Assignment: Synchronization and Interprocess Communication

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Synchronization and Interprocess Communication

Neither snow nor rain nor heat nor gloom of night stays these couriers from
the swift completion of their appointed rounds. 
- USPS Unofficial Slogan

This assignment is a Xinu assignment allowing the student to grow a more firm understanding of how an operating system works. This assignment is part of the Student Built Xinu track for professors that are Teaching With Xinu. Written answers to the analysis questions should be put into a file called system/ANALYSIS.txt and submitted with the code. The entire directory containing the operating system should be turned in during the submission process.

After completion of this assignment we will have a basic operating system with preemptive, priority scheduling of processes, and counting semaphores with wait queues as synchronization primitives and mailboxes for interprocess communication.


In a system with preemption, we must now guard against being interrupted while in the middle of an atomic operation. There are many points in operating system code where an unfortunately timed interrupt could leave the system in an inconsistent state.

For example, in the resched() function, there are several lines of C code (which translate into many more lines of machine code) between the point where the outgoing running process is put back into the queue of ready processes and the point where an incoming process is dequeued and set to running. If an interrupt were to take place in the midst of this transition, the interrupt handling code might see the system in an inconsistent state, in which there doesn't seem to be a currently running process. For this reason, we consider process rescheduling to be atomic with respect to the rest of the operating system. The easiest way to enforce this is to temporarily disable interrupts during a critical, atomic section of code, and then reenable them when done.

The new file system/intr.S contains functions enable(), disable(), and restore() for manipulating the master bit that enables processor interrupts. From this point forward, these functions must be used judiciously to guard atomic sections in the operating system functions you write.


First, make a fresh copy of your work thus far.

  cp -R <old Xinu directory> <new Xinu directory>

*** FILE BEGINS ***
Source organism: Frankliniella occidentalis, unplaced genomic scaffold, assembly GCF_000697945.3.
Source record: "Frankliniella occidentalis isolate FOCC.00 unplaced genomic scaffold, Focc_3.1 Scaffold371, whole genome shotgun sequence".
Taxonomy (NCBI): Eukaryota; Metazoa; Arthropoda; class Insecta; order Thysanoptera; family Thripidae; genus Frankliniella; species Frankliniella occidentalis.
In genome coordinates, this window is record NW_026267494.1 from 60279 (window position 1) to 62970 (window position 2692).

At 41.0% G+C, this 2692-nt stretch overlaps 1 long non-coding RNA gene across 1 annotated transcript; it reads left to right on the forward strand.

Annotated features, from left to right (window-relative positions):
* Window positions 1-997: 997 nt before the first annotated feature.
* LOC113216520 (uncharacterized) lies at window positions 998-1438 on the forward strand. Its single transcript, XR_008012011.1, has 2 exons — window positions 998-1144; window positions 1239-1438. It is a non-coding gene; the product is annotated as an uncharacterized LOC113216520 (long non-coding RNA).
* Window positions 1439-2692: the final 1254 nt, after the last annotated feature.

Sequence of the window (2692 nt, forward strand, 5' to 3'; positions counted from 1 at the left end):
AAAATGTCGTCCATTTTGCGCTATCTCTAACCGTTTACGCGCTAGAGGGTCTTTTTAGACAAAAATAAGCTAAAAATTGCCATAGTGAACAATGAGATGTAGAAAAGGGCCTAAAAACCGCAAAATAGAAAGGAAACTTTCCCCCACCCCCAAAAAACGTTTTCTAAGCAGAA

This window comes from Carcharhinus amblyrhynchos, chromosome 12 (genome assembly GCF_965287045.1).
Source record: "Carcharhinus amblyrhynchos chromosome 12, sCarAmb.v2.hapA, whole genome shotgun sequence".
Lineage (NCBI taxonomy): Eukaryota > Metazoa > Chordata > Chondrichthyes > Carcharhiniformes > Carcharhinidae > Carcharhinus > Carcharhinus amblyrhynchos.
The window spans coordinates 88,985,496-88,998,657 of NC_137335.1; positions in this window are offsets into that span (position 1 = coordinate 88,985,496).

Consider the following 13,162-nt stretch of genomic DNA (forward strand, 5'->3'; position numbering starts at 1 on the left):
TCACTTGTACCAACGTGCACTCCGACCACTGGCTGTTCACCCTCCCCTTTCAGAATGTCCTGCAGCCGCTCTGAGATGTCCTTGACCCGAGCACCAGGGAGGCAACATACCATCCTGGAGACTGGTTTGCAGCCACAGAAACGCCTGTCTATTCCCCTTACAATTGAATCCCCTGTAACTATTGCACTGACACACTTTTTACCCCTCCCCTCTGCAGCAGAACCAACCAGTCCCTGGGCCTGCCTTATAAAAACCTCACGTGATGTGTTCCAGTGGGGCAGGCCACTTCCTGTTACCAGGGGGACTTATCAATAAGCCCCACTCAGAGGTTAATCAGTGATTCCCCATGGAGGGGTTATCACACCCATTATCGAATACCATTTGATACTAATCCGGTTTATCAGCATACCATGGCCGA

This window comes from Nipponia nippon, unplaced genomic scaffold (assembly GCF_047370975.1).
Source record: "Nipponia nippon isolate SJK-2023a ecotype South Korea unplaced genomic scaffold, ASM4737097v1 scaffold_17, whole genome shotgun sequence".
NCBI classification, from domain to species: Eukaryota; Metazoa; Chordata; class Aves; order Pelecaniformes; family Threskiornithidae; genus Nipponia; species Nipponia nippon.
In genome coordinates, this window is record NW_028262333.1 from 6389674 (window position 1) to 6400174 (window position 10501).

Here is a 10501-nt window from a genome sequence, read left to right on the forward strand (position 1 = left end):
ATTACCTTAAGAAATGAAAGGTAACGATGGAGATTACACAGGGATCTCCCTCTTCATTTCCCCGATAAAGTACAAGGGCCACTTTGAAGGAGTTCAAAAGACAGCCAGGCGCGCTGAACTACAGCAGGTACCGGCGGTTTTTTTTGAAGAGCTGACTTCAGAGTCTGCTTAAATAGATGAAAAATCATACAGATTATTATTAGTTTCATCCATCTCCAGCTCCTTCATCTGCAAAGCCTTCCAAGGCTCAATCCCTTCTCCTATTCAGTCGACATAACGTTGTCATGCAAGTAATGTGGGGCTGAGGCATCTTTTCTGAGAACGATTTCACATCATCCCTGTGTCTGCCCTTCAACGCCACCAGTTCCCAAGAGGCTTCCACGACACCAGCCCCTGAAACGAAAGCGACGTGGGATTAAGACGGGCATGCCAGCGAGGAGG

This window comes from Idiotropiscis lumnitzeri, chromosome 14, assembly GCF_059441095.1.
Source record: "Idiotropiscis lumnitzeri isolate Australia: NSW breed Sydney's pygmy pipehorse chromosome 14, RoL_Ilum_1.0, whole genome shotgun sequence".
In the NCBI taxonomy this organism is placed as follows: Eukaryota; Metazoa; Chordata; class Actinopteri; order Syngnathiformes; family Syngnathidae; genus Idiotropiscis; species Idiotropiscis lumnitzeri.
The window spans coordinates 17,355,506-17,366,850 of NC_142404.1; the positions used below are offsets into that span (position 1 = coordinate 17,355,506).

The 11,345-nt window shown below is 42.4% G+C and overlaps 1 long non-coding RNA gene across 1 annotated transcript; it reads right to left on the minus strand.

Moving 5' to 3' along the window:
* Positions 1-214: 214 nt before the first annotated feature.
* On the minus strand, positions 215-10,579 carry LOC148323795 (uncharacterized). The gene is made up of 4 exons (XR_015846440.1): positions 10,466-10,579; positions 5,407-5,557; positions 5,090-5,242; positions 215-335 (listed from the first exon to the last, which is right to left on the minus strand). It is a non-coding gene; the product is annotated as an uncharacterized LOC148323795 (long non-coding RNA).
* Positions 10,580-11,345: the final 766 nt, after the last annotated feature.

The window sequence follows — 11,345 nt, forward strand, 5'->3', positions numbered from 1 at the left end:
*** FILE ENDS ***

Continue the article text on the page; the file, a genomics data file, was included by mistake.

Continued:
Untar the new project files on top of this new directory:

  tar xvzf <tar-ball location>

You should now see the new project files in with your old files. Be certain to make clean before compiling for the first time.


With this assignment you must learn about and understand classic semaphores before using them to implement the remainder of the assignment. An implementation of classic semaphores with waiting queues has been provided for you. Please examine and understand the implementation which can be found across several files including include/semaphore.h, system/newsem.c, system/signal.c and system/wait.c. As part of the analysis portion of this assignment, you will need to write a main file to show your understanding of semaphores.


Using the provided semaphore structure, implement mailboxes as a means for interprocess communication. A structure outlining mailboxes can be found in include/mailbox.h.

For completion of this assignment, your operating system should have a fully functioning mailbox system for interprocess communication. The files for the mailbox system can be found in the mailbox directory, including mailbox/mailboxAlloc.c, mailbox/mailboxFree.c, mailbox/mailboxInit.c, mailbox/mailboxReceive.c and mailbox/mailboxSend.c.


For the analysis portion of this assignment, you will write two main files to show your understanding of the operating system. Previously, you would copy and paste your code over the given system/main.c to run it. From this point on, you should add the test files to your Makefile (compile/Makefile) to allow them to compile. Then, in system/initialize.c, edit the process created when the system is initialized to use the test function instead of main().

  • Create a simple main program, with function called main-hw6-q1, that has multiple processes that use a mutex locking semaphore to alter a shared resource. This program should be saved as system/main-hw6-q1.c and should run properly when system/initialize.c is altered to create() a process for main-hw6-q1() instead of main().
  • Create another main program called main-hw6-q2(), that uses mailboxes for effective interprocess communication. This program should be saved as system/main-hw6-q2.c and should run properly when system/initialize.c is altered to create() a process for main-hw6-q2() instead of main().
  • Give a situation in which mailboxes could be used to model a real-world problem; store your answer as Q3 in system/ANALYSIS.txt.
  • Give a situation that will deadlock the system using your mailbox implementation. Why does it deadlock? What additional things might be added to the mailbox system or the operating system in general to fix this deadlock situation? Store your answers as Q4 in system/ANALYSIS.txt.